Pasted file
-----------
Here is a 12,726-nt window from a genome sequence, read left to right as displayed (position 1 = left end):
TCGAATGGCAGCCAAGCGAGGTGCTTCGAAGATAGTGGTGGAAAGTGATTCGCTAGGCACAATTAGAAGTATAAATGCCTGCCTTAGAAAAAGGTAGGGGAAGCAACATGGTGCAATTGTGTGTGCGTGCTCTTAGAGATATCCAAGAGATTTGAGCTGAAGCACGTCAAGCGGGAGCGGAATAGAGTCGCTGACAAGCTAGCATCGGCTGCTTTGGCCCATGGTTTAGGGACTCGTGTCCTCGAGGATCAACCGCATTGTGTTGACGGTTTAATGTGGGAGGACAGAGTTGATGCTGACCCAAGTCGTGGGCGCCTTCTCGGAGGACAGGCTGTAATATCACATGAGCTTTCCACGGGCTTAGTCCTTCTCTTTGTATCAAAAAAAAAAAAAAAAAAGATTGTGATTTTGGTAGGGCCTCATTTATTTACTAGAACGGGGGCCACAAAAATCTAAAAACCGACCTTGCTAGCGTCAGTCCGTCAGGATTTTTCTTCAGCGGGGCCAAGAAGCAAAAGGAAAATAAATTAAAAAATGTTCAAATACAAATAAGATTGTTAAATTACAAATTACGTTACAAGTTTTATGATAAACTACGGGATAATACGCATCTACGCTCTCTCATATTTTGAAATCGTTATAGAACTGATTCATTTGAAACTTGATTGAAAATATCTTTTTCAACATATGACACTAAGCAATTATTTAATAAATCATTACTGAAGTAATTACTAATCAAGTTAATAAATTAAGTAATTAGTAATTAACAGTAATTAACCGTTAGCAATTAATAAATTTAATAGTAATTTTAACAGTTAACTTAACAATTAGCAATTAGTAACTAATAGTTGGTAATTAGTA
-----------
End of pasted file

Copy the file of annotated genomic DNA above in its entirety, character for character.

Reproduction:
Here is a 12,726-nt window from a genome sequence, read left to right as displayed (position 1 = left end):
TCGAATGGCAGCCAAGCGAGGTGCTTCGAAGATAGTGGTGGAAAGTGATTCGCTAGGCACAATTAGAAGTATAAATGCCTGCCTTAGAAAAAGGTAGGGGAAGCAACATGGTGCAATTGTGTGTGCGTGCTCTTAGAGATATCCAAGAGATTTGAGCTGAAGCACGTCAAGCGGGAGCGGAATAGAGTCGCTGACAAGCTAGCATCGGCTGCTTTGGCCCATGGTTTAGGGACTCGTGTCCTCGAGGATCAACCGCATTGTGTTGACGGTTTAATGTGGGAGGACAGAGTTGATGCTGACCCAAGTCGTGGGCGCCTTCTCGGAGGACAGGCTGTAATATCACATGAGCTTTCCACGGGCTTAGTCCTTCTCTTTGTATCAAAAAAAAAAAAAAAAAAGATTGTGATTTTGGTAGGGCCTCATTTATTTACTAGAACGGGGGCCACAAAAATCTAAAAACCGACCTTGCTAGCGTCAGTCCGTCAGGATTTTTCTTCAGCGGGGCCAAGAAGCAAAAGGAAAATAAATTAAAAAATGTTCAAATACAAATAAGATTGTTAAATTACAAATTACGTTACAAGTTTTATGATAAACTACGGGATAATACGCATCTACGCTCTCTCATATTTTGAAATCGTTATAGAACTGATTCATTTGAAACTTGATTGAAAATATCTTTTTCAACATATGACACTAAGCAATTATTTAATAAATCATTACTGAAGTAATTACTAATCAAGTTAATAAATTAAGTAATTAGTAATTAACAGTAATTAACCGTTAGCAATTAATAAATTTAATAGTAATTTTAACAGTTAACTTAACAATTAGCAATTAGTAACTAATAGTTGGTAATTAGTA